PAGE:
Journal of Youth and Adolescence

, Volume 38, Issue 7, pp 952–962

Willingness to Remain Friends and Attend School with Lesbian and Gay Peers: Relational Expressions of Prejudice Among Heterosexual Youth


    • Boston College
  • Dorothy L. Espelage
    • University of Illinois
  • Brian W. Koenig
    • K12 Associates
Empirical Research

DOI: 10.1007/s10964-009-9416-x

Cite this article as:
Paul Poteat, V., Espelage, D.L. & Koenig, B.W. J Youth Adolescence (2009) 38: 952. doi:10.1007/s10964-009-9416-x


In this study, heterosexual students’ willingness to remain friends with peers who disclose that they are gay or lesbian and their willingness to attend schools that include gay and lesbian students were examined among two large middle school and high school samples (Sample 1: n = 20,509; 50.7% girls; Sample 2: n = 16,917; 50.2% girls). Boys were less willing than girls to remain friends or attend schools with gay and lesbian peers, as were students in earlier grades than were students in later grades. Further, there was small, yet significant, variability in these scores across schools. Greater racial diversity within the school partially accounted for this school-level variability; students in more racially diverse schools reported greater willingness to remain friends and attend school with gay and lesbian peers. Findings suggest that while intervention programs must continue to address blatant and overt physical aggression against sexual minority youth, there is also a significant need for programming to address the more subtle expressions of sexual prejudice that contribute to unwelcoming and unsafe school climates.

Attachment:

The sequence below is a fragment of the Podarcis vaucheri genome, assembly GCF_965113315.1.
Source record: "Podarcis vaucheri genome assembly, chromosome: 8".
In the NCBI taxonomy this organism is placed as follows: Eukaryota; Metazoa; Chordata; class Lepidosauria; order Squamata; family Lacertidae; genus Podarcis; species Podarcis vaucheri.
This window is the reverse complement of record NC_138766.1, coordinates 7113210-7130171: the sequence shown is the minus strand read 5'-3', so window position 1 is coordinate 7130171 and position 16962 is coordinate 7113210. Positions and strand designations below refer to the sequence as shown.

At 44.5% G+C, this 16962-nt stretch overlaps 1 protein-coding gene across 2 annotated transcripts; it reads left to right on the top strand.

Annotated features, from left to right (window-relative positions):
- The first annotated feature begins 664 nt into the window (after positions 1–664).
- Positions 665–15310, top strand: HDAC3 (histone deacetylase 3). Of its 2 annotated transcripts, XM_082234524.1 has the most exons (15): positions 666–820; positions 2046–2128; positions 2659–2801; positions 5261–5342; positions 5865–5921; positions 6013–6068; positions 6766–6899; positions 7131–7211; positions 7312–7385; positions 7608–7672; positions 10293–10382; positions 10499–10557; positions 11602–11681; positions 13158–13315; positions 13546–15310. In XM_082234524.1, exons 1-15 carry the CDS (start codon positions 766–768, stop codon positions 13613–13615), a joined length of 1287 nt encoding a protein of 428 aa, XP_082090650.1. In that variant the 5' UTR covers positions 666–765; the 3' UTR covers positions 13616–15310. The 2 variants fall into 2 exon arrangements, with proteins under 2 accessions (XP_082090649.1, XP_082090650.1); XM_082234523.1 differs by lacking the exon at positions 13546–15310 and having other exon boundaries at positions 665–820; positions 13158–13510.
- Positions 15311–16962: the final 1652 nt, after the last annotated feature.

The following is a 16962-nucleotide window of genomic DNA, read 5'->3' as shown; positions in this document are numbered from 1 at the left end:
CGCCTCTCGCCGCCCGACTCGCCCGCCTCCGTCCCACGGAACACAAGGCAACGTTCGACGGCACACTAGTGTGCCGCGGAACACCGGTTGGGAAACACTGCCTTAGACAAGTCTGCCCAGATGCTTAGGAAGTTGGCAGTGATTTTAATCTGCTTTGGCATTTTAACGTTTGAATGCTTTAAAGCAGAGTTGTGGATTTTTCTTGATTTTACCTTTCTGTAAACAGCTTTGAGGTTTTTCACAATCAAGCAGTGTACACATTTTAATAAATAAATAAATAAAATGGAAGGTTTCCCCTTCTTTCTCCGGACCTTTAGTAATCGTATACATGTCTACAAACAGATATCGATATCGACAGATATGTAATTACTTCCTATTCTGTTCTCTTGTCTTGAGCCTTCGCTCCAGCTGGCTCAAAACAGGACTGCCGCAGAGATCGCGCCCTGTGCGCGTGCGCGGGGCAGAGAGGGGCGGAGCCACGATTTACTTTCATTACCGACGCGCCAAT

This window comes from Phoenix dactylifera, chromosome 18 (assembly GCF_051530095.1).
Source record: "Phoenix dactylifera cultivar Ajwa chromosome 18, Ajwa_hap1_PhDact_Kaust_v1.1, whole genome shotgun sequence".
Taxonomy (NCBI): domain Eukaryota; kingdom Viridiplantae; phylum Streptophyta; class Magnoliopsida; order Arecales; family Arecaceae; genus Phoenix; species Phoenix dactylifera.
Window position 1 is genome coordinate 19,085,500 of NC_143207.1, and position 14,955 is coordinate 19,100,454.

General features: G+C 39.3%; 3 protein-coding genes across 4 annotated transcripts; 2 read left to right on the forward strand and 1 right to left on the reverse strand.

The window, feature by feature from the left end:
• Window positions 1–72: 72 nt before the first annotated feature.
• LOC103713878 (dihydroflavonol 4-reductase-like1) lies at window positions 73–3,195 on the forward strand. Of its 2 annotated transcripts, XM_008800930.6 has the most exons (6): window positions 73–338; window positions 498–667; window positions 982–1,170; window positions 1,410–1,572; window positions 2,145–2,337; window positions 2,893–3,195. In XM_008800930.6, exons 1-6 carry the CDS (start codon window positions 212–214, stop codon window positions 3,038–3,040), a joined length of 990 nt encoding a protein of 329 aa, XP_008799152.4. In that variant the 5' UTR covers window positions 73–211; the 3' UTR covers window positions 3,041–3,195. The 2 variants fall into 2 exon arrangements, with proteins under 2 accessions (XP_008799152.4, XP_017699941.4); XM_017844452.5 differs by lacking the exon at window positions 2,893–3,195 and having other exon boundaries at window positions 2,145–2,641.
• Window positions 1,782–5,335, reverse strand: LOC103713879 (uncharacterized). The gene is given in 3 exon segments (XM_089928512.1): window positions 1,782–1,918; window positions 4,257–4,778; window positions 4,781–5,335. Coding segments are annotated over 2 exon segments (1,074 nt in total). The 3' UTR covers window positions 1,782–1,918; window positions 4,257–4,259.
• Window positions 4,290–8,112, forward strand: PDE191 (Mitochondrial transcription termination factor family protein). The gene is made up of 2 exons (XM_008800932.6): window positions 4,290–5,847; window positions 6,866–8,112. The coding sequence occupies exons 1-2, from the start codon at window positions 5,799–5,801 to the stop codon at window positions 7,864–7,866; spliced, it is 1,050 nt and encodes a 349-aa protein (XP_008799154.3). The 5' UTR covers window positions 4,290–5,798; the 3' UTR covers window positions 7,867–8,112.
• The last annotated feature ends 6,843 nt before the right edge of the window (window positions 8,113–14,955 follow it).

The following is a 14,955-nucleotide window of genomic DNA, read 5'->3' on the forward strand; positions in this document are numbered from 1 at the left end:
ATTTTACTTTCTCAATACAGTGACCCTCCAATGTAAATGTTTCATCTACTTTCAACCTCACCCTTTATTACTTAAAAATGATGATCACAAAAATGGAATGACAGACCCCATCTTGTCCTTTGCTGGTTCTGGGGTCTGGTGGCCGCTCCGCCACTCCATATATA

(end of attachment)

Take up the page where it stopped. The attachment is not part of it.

HomophobiaPrejudiceSchool climatePeer relationships

Copyright information

© Springer Science+Business Media, LLC 2009